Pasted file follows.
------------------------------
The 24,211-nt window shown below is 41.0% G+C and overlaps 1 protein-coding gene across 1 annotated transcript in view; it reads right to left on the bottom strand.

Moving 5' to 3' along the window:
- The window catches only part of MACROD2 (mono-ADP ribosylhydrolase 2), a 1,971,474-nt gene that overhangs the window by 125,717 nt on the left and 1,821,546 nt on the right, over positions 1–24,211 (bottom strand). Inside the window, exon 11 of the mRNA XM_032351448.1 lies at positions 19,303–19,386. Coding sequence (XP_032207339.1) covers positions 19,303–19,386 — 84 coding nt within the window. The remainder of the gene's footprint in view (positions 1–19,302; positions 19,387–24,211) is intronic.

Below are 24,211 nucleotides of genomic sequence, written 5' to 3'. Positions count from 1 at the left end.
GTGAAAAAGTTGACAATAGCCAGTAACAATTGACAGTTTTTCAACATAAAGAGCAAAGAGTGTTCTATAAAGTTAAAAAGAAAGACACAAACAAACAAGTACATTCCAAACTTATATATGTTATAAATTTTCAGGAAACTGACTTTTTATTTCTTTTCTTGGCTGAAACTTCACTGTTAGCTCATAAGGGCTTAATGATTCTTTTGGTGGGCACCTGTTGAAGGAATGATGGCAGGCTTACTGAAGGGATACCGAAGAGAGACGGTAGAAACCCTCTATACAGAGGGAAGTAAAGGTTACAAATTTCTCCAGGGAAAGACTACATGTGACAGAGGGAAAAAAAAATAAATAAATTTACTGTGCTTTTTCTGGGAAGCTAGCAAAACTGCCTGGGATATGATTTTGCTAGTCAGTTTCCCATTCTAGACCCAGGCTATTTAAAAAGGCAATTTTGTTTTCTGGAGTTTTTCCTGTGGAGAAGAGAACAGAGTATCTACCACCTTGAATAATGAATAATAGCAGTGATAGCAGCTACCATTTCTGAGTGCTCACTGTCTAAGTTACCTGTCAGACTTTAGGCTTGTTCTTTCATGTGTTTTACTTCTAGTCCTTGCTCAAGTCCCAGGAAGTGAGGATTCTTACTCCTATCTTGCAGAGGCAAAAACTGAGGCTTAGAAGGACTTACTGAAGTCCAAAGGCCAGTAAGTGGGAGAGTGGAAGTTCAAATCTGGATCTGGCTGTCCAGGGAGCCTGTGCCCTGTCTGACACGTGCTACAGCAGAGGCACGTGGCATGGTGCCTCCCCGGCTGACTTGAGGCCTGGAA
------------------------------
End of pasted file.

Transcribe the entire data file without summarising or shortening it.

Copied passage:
The 24,211-nt window shown below is 41.0% G+C and overlaps 1 protein-coding gene across 1 annotated transcript in view; it reads right to left on the bottom strand.

Moving 5' to 3' along the window:
- The window catches only part of MACROD2 (mono-ADP ribosylhydrolase 2), a 1,971,474-nt gene that overhangs the window by 125,717 nt on the left and 1,821,546 nt on the right, over positions 1–24,211 (bottom strand). Inside the window, exon 11 of the mRNA XM_032351448.1 lies at positions 19,303–19,386. Coding sequence (XP_032207339.1) covers positions 19,303–19,386 — 84 coding nt within the window. The remainder of the gene's footprint in view (positions 1–19,302; positions 19,387–24,211) is intronic.

Below are 24,211 nucleotides of genomic sequence, written 5' to 3'. Positions count from 1 at the left end.
GTGAAAAAGTTGACAATAGCCAGTAACAATTGACAGTTTTTCAACATAAAGAGCAAAGAGTGTTCTATAAAGTTAAAAAGAAAGACACAAACAAACAAGTACATTCCAAACTTATATATGTTATAAATTTTCAGGAAACTGACTTTTTATTTCTTTTCTTGGCTGAAACTTCACTGTTAGCTCATAAGGGCTTAATGATTCTTTTGGTGGGCACCTGTTGAAGGAATGATGGCAGGCTTACTGAAGGGATACCGAAGAGAGACGGTAGAAACCCTCTATACAGAGGGAAGTAAAGGTTACAAATTTCTCCAGGGAAAGACTACATGTGACAGAGGGAAAAAAAAATAAATAAATTTACTGTGCTTTTTCTGGGAAGCTAGCAAAACTGCCTGGGATATGATTTTGCTAGTCAGTTTCCCATTCTAGACCCAGGCTATTTAAAAAGGCAATTTTGTTTTCTGGAGTTTTTCCTGTGGAGAAGAGAACAGAGTATCTACCACCTTGAATAATGAATAATAGCAGTGATAGCAGCTACCATTTCTGAGTGCTCACTGTCTAAGTTACCTGTCAGACTTTAGGCTTGTTCTTTCATGTGTTTTACTTCTAGTCCTTGCTCAAGTCCCAGGAAGTGAGGATTCTTACTCCTATCTTGCAGAGGCAAAAACTGAGGCTTAGAAGGACTTACTGAAGTCCAAAGGCCAGTAAGTGGGAGAGTGGAAGTTCAAATCTGGATCTGGCTGTCCAGGGAGCCTGTGCCCTGTCTGACACGTGCTACAGCAGAGGCACGTGGCATGGTGCCTCCCCGGCTGACTTGAGGCCTGGAA